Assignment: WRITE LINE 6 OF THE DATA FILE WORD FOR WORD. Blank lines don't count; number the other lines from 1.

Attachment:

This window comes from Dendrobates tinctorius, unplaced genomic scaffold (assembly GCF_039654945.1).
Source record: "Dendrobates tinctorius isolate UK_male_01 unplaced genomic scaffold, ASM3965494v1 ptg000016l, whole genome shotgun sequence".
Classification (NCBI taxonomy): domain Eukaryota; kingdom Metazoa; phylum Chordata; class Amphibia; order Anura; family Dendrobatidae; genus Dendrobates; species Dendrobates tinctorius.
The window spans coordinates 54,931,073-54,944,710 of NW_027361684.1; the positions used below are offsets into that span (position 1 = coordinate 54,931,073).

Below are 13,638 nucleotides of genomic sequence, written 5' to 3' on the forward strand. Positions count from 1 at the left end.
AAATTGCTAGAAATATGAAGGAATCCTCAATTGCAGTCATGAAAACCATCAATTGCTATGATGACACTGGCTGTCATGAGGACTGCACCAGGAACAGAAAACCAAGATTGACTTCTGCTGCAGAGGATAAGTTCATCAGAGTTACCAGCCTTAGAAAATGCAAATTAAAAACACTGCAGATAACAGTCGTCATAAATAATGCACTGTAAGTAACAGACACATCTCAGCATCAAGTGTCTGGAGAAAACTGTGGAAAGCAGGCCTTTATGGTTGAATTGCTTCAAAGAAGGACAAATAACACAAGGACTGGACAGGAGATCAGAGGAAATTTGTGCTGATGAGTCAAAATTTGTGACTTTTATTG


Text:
AAATTGCTAGAAATATGAAGGAATCCTCAATTGCAGTCATGAAAACCATCAATTGCTATGATGACACTGGCTGTCATGAGGACTGCACCAGGAACAGAAAACCAAGATTGACTTCTGCTGCAGAGGATAAGTTCATCAGAGTTACCAGCCTTAGAAAATGCAAATTAAAAACACTGCAGATAACAGTCGTCATAAATAATGCACTGTAAGTAACAGACACATCTCAGCATCAAGTGTCTGGAGAAAACTGTGGAAAGCAGGCCTTTATGGTTGAATTGCTTCAAAGAAGGACAAATAACACAAGGACTGGACAGGAGATCAGAGGAAATTTGTGCTGATGAGTCAAAATTTGTGACTTTTATTG